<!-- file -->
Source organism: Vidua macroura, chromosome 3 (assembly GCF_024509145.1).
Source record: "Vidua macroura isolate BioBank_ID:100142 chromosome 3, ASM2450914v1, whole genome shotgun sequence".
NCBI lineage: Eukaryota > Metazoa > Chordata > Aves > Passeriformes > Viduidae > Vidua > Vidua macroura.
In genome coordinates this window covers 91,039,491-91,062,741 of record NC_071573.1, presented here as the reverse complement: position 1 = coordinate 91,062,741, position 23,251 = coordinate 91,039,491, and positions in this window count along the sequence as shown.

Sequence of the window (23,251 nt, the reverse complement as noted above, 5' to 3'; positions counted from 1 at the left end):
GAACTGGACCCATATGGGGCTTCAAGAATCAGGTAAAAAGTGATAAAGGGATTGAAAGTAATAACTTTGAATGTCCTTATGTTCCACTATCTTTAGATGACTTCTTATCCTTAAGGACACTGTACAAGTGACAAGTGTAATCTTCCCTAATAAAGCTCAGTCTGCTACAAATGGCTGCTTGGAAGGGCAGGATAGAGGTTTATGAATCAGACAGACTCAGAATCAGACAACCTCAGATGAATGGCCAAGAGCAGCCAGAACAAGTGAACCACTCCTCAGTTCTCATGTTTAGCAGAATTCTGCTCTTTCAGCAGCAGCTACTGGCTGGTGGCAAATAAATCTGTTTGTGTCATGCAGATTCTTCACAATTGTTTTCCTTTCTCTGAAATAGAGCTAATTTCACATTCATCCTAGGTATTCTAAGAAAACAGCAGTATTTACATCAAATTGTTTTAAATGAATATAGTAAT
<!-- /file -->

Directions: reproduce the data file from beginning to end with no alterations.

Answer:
Source organism: Vidua macroura, chromosome 3 (assembly GCF_024509145.1).
Source record: "Vidua macroura isolate BioBank_ID:100142 chromosome 3, ASM2450914v1, whole genome shotgun sequence".
NCBI lineage: Eukaryota > Metazoa > Chordata > Aves > Passeriformes > Viduidae > Vidua > Vidua macroura.
In genome coordinates this window covers 91,039,491-91,062,741 of record NC_071573.1, presented here as the reverse complement: position 1 = coordinate 91,062,741, position 23,251 = coordinate 91,039,491, and positions in this window count along the sequence as shown.

Sequence of the window (23,251 nt, the reverse complement as noted above, 5' to 3'; positions counted from 1 at the left end):
GAACTGGACCCATATGGGGCTTCAAGAATCAGGTAAAAAGTGATAAAGGGATTGAAAGTAATAACTTTGAATGTCCTTATGTTCCACTATCTTTAGATGACTTCTTATCCTTAAGGACACTGTACAAGTGACAAGTGTAATCTTCCCTAATAAAGCTCAGTCTGCTACAAATGGCTGCTTGGAAGGGCAGGATAGAGGTTTATGAATCAGACAGACTCAGAATCAGACAACCTCAGATGAATGGCCAAGAGCAGCCAGAACAAGTGAACCACTCCTCAGTTCTCATGTTTAGCAGAATTCTGCTCTTTCAGCAGCAGCTACTGGCTGGTGGCAAATAAATCTGTTTGTGTCATGCAGATTCTTCACAATTGTTTTCCTTTCTCTGAAATAGAGCTAATTTCACATTCATCCTAGGTATTCTAAGAAAACAGCAGTATTTACATCAAATTGTTTTAAATGAATATAGTAAT